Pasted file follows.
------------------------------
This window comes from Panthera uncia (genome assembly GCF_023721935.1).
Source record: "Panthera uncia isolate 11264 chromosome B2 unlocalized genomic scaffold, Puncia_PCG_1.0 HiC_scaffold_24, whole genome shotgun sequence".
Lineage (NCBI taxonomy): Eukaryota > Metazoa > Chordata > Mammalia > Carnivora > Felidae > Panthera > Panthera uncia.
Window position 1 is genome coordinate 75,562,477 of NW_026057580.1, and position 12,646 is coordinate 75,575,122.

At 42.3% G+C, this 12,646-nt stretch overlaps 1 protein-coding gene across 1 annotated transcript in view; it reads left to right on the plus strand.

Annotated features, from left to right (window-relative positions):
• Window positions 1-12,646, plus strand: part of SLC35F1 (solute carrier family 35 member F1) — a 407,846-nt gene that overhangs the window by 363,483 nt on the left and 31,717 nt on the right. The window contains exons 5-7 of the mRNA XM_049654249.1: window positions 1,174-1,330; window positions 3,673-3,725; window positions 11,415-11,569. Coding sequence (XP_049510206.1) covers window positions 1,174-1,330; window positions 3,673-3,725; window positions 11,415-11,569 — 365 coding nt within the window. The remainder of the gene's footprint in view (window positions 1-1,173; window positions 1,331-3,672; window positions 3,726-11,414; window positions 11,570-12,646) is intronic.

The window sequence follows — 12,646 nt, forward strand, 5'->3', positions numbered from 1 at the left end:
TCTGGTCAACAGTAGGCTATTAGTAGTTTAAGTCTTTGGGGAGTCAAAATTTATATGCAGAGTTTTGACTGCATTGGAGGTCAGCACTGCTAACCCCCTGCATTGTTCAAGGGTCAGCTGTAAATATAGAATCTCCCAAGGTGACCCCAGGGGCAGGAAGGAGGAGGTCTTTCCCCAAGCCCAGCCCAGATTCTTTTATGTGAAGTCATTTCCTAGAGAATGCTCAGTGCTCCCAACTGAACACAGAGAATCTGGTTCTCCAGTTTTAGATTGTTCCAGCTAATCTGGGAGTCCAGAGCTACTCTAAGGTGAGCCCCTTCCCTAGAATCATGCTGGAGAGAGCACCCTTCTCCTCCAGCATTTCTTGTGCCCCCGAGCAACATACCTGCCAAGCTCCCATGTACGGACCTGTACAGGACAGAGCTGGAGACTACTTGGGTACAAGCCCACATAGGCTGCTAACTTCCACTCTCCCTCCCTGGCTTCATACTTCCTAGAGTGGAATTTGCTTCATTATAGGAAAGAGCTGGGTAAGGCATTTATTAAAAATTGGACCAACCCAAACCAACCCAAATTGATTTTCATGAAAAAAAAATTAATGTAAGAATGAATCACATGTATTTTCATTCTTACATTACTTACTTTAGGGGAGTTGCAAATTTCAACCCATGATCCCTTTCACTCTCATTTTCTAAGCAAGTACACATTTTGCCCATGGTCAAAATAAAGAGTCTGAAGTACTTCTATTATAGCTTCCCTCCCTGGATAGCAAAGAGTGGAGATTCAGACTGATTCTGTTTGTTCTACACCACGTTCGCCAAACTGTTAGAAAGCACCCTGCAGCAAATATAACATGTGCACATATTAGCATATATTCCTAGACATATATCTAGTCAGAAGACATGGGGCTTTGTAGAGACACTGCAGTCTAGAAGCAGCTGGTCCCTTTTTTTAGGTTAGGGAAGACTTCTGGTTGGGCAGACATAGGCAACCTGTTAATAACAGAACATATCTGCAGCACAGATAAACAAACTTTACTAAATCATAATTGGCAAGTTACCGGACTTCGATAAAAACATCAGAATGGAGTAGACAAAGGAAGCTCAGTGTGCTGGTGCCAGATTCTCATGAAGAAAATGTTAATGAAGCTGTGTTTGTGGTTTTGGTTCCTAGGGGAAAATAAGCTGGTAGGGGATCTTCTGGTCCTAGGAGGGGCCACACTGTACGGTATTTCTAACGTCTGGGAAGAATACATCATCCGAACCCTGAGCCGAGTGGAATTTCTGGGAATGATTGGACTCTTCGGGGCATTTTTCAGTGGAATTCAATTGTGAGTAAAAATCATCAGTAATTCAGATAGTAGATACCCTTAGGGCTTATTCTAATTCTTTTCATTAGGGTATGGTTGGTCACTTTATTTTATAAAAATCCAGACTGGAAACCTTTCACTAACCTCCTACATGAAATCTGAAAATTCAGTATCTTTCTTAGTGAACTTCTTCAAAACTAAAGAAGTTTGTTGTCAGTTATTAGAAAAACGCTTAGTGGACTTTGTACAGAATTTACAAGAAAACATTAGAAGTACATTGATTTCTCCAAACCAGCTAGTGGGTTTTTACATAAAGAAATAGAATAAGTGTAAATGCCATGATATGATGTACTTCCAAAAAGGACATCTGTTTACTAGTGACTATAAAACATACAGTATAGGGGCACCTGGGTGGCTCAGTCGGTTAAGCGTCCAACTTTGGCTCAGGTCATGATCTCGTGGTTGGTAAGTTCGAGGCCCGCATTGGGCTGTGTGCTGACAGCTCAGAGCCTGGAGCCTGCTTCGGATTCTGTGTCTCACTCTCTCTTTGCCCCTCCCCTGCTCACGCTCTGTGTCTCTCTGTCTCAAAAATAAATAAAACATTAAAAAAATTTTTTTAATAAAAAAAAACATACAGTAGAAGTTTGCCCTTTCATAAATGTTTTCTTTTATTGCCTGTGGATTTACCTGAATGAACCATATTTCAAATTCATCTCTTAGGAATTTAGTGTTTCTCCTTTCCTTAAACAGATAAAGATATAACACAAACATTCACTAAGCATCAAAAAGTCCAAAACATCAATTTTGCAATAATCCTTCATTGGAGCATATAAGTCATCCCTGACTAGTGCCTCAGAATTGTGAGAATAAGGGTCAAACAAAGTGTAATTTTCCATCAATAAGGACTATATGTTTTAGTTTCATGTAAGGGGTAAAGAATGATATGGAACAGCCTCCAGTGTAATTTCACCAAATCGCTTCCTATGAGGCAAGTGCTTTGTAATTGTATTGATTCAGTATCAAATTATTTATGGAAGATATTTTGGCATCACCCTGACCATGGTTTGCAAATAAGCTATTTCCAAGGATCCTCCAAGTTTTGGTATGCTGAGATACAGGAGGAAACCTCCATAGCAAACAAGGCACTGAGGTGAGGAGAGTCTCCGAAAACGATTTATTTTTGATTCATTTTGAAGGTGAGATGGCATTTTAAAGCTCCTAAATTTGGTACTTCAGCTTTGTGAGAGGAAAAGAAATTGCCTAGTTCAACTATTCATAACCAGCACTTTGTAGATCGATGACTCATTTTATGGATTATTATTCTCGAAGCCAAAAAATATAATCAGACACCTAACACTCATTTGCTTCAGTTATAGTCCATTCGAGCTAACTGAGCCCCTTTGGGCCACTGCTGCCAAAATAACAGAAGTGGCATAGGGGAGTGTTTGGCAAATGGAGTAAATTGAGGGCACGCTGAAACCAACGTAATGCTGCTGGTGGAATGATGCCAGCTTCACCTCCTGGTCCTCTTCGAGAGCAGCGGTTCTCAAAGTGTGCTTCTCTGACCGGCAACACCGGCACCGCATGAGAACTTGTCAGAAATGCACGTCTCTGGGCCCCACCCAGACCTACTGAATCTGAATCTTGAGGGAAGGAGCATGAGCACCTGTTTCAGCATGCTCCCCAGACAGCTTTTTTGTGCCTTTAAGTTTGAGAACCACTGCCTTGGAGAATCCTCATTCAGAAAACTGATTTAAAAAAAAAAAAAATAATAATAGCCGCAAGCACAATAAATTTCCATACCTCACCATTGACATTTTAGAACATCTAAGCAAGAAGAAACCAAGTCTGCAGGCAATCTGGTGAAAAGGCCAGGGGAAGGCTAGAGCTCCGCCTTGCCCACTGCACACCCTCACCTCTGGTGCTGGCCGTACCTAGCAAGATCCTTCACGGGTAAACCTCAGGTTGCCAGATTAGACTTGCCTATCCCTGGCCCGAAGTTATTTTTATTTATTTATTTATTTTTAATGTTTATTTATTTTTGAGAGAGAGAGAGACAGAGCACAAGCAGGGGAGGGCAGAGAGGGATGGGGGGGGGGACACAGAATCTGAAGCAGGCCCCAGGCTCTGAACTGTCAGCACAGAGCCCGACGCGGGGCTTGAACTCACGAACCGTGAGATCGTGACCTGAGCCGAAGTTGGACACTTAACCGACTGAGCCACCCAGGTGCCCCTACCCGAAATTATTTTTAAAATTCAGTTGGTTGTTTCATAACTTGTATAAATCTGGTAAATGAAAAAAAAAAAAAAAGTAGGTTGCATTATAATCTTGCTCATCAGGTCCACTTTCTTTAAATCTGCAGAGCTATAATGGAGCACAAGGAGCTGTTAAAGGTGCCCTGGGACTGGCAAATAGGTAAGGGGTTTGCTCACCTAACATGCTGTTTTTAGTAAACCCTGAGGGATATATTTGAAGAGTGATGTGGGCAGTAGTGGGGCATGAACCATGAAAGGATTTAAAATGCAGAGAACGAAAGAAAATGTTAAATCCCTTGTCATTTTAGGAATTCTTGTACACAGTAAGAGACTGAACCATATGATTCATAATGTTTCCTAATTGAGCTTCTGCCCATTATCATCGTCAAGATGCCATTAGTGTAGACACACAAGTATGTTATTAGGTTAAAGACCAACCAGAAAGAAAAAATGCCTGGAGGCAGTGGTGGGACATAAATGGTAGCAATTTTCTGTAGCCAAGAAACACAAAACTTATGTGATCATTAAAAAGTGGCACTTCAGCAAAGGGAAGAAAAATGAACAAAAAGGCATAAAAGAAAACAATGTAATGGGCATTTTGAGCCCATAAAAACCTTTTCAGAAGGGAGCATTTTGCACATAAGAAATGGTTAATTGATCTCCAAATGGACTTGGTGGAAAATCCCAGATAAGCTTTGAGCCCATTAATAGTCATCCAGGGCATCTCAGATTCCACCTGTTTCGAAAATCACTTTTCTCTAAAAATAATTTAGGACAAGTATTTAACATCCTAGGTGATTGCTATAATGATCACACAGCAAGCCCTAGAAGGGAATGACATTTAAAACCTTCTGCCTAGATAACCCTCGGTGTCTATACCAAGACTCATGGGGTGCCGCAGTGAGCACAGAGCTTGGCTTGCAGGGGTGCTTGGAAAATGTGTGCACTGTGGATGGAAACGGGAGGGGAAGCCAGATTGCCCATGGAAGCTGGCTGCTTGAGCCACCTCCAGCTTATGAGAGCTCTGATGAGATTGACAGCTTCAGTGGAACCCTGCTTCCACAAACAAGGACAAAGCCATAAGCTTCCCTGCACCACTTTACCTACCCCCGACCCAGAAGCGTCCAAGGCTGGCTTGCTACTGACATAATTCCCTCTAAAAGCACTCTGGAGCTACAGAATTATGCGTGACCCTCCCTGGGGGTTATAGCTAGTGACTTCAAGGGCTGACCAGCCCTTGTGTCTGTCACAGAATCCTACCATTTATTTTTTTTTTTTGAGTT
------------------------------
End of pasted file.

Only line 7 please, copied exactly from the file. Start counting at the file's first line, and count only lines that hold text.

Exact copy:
• Window positions 1-12,646, plus strand: part of SLC35F1 (solute carrier family 35 member F1) — a 407,846-nt gene that overhangs the window by 363,483 nt on the left and 31,717 nt on the right. The window contains exons 5-7 of the mRNA XM_049654249.1: window positions 1,174-1,330; window positions 3,673-3,725; window positions 11,415-11,569. Coding sequence (XP_049510206.1) covers window positions 1,174-1,330; window positions 3,673-3,725; window positions 11,415-11,569 — 365 coding nt within the window. The remainder of the gene's footprint in view (window positions 1-1,173; window positions 1,331-3,672; window positions 3,726-11,414; window positions 11,570-12,646) is intronic.